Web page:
Cognitive-behavioural therapy for patients with schizophrenia: A multicentre randomized controlled trial in Beijing, China
MetadataShow full item record
Meta-analyses support the efficacy of cognitive–behavioural therapy (CBT) for schizophrenia in western cultures. This study aimed to compare the efficacy of CBT and supportive therapy (ST) for patients with schizophrenia in China. A multicentre randomized controlled, single-blinded, parallel-group trial enrolled a sample of 192 patients with schizophrenia. All patients were offered 15 sessions of either CBT or ST over 24 weeks and followed up for an additional 60 weeks. All measures used were standardized instruments with good reliability and validity. The Positive and Negative Syndrome Scale (PANSS) was used to assess symptoms of schizophrenia. The Schedule for Assessing Insight (SAI) was used to assess patients’ insight and the Personal and Social Performance Scale (PSP) was used to assess their social functioning. Effect-size analysis showed that patients made rapid improvements in all symptoms, insight and social functioning as measured by the PANSS, SAI and PSP at 12 and 24 weeks and maintained these improvements over the course of the study to 84 weeks. Patients in the CBT group showed significantly greater and more durable improvement in PANSS total score (p = 0.045, between-group d = 0.48), positive symptoms (p = 0.018, between-group d = 0.42) and social functioning (p = 0.037, between-group d = 0.64), with significant differences emerging after completion of therapy. Both CBT and ST combined with medication had benefits on psychopathology, insight and social functioning of patients with schizophrenia. CBT was significantly more effective than ST on overall, positive symptoms and social functioning of patients with schizophrenia in the long term.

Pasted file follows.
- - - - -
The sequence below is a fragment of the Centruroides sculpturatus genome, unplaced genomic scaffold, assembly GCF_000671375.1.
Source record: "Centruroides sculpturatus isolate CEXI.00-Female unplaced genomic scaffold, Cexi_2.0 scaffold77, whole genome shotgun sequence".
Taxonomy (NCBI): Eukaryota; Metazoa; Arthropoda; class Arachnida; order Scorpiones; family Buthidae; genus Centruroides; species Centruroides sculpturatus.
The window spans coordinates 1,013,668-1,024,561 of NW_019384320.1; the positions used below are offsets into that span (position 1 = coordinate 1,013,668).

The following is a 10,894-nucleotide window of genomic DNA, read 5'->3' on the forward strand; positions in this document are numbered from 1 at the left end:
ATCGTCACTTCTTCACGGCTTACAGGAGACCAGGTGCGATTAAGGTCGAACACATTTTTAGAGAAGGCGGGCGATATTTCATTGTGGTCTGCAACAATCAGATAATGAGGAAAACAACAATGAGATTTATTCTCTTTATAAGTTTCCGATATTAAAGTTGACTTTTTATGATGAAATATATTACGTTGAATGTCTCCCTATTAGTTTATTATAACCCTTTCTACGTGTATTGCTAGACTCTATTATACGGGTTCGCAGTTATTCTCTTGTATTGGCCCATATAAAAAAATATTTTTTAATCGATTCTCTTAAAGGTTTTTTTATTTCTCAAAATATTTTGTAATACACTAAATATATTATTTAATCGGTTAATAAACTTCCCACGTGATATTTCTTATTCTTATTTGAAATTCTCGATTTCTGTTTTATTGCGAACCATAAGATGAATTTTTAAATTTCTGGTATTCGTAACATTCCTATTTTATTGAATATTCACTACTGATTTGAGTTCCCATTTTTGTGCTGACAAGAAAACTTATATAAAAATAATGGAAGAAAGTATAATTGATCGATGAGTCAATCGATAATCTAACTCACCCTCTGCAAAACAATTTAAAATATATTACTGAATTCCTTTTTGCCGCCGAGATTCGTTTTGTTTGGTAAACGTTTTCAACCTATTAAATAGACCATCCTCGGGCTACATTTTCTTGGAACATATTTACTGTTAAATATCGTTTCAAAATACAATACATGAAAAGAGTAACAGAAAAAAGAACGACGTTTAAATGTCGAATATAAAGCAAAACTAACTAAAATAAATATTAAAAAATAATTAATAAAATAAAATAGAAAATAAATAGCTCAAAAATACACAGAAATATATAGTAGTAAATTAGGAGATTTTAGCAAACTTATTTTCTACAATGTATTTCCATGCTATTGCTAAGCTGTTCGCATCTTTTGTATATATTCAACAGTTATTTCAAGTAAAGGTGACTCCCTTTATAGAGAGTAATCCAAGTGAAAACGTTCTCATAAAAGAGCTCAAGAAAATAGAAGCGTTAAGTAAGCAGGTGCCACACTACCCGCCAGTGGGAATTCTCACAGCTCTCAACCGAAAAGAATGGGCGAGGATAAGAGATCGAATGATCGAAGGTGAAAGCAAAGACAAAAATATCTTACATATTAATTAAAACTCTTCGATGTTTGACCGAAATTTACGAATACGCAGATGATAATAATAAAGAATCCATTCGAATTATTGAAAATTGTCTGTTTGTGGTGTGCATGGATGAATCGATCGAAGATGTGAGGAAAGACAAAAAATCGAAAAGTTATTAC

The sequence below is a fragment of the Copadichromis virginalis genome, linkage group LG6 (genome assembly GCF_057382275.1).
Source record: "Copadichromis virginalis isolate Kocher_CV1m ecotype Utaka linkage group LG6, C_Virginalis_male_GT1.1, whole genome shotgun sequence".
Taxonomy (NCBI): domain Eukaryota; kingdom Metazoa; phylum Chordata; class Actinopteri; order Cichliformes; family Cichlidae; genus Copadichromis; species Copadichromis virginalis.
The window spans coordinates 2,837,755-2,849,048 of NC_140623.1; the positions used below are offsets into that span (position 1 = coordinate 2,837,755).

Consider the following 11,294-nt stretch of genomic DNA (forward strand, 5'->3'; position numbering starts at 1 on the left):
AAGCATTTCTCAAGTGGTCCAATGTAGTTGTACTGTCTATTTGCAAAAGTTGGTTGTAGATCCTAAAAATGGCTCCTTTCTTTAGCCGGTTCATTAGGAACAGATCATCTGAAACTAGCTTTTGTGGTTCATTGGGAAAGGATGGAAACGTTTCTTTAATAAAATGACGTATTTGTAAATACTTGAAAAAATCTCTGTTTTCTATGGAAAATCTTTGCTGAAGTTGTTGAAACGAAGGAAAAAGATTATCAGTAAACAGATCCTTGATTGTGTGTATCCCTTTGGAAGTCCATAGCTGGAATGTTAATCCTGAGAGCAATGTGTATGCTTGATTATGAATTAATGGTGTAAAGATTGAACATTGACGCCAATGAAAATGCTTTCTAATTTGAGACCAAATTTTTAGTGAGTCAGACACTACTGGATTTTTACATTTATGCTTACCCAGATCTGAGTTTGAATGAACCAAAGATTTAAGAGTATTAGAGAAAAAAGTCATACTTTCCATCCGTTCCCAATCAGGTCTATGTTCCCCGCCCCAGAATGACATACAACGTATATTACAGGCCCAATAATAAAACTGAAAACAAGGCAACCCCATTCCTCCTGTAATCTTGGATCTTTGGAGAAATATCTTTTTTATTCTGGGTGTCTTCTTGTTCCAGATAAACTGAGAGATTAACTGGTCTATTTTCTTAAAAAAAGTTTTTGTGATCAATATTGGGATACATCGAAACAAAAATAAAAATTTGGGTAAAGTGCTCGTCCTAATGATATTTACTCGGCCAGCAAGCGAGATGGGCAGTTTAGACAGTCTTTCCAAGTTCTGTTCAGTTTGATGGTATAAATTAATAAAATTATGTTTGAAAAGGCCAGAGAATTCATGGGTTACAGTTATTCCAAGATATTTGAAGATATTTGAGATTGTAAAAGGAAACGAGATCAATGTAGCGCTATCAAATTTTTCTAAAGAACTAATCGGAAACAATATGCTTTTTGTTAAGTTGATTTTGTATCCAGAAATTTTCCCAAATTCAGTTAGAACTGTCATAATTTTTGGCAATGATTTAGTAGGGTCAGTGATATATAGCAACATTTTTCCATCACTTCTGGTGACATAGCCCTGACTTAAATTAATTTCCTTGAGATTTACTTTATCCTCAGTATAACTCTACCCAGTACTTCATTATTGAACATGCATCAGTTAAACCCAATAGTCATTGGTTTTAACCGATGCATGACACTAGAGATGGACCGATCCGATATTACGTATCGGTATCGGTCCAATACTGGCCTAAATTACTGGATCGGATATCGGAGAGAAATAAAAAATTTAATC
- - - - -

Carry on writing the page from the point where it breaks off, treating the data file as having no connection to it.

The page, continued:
Psychology not elsewhere classified